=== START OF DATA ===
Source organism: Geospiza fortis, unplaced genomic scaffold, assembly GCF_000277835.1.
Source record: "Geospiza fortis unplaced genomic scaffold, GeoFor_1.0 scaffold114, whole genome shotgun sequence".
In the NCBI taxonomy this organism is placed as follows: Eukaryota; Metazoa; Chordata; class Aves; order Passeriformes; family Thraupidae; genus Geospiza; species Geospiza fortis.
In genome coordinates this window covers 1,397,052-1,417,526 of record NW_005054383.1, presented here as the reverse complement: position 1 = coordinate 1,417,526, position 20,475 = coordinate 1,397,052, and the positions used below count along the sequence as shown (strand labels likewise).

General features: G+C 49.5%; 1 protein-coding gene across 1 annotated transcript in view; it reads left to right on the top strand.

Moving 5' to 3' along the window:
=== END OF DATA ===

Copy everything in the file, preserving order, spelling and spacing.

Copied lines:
Source organism: Geospiza fortis, unplaced genomic scaffold, assembly GCF_000277835.1.
Source record: "Geospiza fortis unplaced genomic scaffold, GeoFor_1.0 scaffold114, whole genome shotgun sequence".
In the NCBI taxonomy this organism is placed as follows: Eukaryota; Metazoa; Chordata; class Aves; order Passeriformes; family Thraupidae; genus Geospiza; species Geospiza fortis.
In genome coordinates this window covers 1,397,052-1,417,526 of record NW_005054383.1, presented here as the reverse complement: position 1 = coordinate 1,417,526, position 20,475 = coordinate 1,397,052, and the positions used below count along the sequence as shown (strand labels likewise).

General features: G+C 49.5%; 1 protein-coding gene across 1 annotated transcript in view; it reads left to right on the top strand.

Moving 5' to 3' along the window: